Sunday, November 1, 2009


The past month has involved a lot of sitting around waiting, and it looks like November will provide much of the same. I'm not very good at biding time, but I'm confident that in the vein of "good things come to those who wait", I'm quietly twitterpated about the new space I'm looking to secure in The Melrose Project.

This new development has already gotten a lot of press, and while I don't want to get too ahead of myself, it's pretty much a sure thing that The Calf & Kid will be laying roots in this amazing space. Not only will it be home to my hands-down favorite Seattle restaurant of all time, Sitka and Spruce, but I will also be sharing common market space with a butcher - oh how I have longed for a good local butcher! - a small florist, and others. I'm simply plussed.

In the meantime I'm working on a dozen little things that can be done ahead of time, and reflecting on how long it's taken me to get here, from playing with the idea of a cheese shop over 2 years ago to now, it seems like an awfully long time. I have to admit I was very self-conscious about the fact that my projections for an opening date repeatedly moved back, and back, and then back some more. It seems like all around me small businesses crop up in no time at all, but in my case every corner I turned seemed to add on months of time suckage. But then again, that is just my pace in this endeavor. I refuse to rush anything so important as this, and that has resulted in favorable outcomes that I never could have forseen more than a few times. I'm not saying that anyone else looking into opening a cheese shop, or any small business for that matter, should consider my experience that standard - the process is surely different for everyone. While I don't consider myself a spiritual person in any sense, I can't help but think of Ralph Emerson's quote about the Zen philosophy of the journey:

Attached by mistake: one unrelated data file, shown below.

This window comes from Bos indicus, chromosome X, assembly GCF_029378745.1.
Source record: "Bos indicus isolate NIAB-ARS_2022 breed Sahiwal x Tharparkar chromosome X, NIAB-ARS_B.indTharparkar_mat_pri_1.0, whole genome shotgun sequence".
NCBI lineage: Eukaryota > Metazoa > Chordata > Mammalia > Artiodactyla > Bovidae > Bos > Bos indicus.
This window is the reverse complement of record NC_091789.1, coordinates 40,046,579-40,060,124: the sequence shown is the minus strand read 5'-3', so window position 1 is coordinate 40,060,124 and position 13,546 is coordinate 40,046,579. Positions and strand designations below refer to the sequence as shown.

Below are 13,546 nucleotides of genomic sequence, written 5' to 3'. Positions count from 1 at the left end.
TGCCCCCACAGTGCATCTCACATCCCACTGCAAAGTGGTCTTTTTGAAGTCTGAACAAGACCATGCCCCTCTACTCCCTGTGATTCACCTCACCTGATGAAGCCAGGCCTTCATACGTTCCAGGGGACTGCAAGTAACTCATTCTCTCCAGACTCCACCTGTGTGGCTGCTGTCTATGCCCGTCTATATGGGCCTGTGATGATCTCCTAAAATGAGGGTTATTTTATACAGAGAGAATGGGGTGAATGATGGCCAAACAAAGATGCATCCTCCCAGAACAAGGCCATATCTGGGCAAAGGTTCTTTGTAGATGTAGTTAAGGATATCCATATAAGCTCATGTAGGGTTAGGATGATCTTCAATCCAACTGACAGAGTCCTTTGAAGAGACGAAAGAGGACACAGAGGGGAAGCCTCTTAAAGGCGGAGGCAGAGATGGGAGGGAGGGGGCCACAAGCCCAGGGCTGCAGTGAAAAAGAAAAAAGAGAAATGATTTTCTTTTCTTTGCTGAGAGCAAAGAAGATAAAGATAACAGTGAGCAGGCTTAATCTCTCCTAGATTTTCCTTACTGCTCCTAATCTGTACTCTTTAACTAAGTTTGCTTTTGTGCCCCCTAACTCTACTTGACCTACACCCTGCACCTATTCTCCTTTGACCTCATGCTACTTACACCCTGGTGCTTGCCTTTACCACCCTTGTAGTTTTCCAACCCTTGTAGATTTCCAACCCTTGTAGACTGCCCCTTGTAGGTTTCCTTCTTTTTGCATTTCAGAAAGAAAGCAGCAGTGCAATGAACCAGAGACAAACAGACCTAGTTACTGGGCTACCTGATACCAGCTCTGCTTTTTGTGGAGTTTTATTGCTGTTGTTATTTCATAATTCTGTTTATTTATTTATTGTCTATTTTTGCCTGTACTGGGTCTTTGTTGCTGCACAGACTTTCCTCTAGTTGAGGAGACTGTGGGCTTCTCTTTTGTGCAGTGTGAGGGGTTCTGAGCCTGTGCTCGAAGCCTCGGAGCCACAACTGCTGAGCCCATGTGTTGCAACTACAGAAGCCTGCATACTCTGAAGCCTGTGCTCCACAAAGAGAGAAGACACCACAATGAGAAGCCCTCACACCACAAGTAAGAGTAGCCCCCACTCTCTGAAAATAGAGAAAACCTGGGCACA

"The voyage of the best ship is the zigzag line of a hundred tacks. See the line from a sufficient distance, and it straightens itself to the average tendency."

Maybe I'm just trying to make myself feel better for making so many sideways steps towards my ultimate goal; maybe I'm actually working in a way that will help me achieve sustainability as a businesswoman. Maybe the fact that the closest I get to meditation is scribbling on a bar napkin after several beers. Whatever it is, it feels right, I'm constantly getting reassurance from my fellow Seattlites that I'm doing the right thing, and for now that's enough to keep me going.